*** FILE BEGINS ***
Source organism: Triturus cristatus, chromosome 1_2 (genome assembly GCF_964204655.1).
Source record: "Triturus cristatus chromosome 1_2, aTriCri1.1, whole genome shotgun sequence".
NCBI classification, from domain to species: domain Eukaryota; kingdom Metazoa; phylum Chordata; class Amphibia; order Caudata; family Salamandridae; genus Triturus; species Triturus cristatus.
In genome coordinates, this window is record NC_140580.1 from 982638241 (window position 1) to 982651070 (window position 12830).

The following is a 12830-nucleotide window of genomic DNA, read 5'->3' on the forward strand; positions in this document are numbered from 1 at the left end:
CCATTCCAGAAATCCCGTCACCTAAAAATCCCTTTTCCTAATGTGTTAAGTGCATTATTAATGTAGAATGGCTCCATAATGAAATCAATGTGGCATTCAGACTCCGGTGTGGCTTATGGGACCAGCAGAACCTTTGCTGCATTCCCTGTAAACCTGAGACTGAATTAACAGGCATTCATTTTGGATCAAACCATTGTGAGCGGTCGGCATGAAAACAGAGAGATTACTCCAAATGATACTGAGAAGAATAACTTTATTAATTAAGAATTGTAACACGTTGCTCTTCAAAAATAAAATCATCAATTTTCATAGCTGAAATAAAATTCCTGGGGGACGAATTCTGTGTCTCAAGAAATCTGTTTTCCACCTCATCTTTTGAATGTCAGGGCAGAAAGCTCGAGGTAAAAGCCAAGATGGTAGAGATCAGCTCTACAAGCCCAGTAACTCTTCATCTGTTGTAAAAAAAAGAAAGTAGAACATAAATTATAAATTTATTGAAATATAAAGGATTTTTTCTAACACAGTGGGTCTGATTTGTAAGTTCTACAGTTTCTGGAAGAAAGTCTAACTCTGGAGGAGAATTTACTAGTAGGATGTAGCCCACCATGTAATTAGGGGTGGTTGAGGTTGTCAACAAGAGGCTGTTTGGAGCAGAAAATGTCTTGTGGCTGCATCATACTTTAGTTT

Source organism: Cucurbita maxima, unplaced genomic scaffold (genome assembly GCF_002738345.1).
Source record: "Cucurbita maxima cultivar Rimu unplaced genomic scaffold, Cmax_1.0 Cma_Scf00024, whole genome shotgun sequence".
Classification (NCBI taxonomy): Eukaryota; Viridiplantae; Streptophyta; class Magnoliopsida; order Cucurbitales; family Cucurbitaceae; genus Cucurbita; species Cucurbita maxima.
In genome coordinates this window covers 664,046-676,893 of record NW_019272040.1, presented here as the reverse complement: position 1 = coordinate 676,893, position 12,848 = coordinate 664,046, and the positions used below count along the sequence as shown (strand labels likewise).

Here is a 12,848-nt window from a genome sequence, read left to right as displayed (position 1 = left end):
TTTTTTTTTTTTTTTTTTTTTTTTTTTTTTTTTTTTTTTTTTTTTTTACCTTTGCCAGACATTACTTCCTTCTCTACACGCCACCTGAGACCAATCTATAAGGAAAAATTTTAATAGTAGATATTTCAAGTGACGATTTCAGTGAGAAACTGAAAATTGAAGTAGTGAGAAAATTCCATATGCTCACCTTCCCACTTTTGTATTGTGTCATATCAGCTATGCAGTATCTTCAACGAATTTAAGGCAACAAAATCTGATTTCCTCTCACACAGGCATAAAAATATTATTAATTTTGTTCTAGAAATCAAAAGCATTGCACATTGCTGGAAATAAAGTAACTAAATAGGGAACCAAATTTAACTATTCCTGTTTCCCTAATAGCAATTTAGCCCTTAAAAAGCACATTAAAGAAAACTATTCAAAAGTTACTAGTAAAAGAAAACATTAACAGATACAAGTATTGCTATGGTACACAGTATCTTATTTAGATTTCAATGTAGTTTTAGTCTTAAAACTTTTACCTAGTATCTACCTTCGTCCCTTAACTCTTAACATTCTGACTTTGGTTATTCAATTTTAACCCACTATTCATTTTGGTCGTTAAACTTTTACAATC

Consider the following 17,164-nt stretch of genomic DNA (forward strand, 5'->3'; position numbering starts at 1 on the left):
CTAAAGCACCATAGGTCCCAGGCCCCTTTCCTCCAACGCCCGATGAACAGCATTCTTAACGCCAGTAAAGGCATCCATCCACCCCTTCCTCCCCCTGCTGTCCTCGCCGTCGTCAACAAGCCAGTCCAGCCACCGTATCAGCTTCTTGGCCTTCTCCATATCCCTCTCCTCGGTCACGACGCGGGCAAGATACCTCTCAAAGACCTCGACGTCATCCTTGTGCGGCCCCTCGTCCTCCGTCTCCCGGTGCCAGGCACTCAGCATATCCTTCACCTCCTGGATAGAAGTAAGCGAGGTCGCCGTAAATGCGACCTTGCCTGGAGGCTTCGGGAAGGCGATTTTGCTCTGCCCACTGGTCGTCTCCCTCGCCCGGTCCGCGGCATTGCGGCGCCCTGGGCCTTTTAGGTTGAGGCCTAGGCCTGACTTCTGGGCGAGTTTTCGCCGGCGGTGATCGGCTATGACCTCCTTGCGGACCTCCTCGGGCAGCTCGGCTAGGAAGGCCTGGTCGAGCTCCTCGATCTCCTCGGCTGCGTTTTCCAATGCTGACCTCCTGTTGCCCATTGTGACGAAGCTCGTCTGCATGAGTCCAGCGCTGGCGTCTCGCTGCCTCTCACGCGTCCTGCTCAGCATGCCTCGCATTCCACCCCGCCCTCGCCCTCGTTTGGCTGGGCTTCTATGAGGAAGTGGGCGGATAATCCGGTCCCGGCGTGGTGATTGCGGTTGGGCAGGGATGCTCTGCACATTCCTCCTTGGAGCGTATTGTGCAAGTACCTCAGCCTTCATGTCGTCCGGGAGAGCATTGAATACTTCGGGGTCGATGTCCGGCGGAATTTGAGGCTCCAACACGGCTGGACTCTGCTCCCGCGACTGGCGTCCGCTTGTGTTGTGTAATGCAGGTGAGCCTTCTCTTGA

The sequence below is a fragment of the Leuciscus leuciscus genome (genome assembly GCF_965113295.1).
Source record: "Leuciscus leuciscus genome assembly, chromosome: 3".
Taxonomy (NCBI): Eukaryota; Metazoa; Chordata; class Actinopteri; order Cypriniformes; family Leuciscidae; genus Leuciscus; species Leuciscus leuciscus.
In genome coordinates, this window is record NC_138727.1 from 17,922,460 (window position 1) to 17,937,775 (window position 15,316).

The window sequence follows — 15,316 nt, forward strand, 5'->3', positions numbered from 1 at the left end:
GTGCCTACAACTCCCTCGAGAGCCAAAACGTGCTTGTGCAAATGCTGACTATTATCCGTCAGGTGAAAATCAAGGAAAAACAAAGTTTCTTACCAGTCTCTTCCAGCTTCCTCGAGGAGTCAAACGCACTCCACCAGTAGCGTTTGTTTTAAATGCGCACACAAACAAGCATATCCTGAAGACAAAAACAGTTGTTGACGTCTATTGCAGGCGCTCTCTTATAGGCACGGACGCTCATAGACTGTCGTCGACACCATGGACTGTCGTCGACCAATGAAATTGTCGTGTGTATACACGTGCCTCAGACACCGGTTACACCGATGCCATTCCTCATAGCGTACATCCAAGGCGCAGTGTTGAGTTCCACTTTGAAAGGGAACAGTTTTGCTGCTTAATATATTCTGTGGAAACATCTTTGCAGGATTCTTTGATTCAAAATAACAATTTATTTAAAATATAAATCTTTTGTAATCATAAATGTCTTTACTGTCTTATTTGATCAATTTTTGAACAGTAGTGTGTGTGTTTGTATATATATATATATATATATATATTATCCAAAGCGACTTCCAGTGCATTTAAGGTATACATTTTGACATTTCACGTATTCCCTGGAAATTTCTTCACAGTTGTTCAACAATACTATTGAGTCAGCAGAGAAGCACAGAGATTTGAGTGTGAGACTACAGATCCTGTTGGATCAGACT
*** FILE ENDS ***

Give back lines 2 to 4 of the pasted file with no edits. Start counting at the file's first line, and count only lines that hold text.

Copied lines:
Source record: "Triturus cristatus chromosome 1_2, aTriCri1.1, whole genome shotgun sequence".
NCBI classification, from domain to species: domain Eukaryota; kingdom Metazoa; phylum Chordata; class Amphibia; order Caudata; family Salamandridae; genus Triturus; species Triturus cristatus.
In genome coordinates, this window is record NC_140580.1 from 982638241 (window position 1) to 982651070 (window position 12830).